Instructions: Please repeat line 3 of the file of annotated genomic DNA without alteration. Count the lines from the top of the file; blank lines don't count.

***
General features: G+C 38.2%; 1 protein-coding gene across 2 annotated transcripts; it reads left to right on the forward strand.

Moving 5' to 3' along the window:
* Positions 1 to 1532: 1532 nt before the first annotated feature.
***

* Positions 1 to 1532: 1532 nt before the first annotated feature.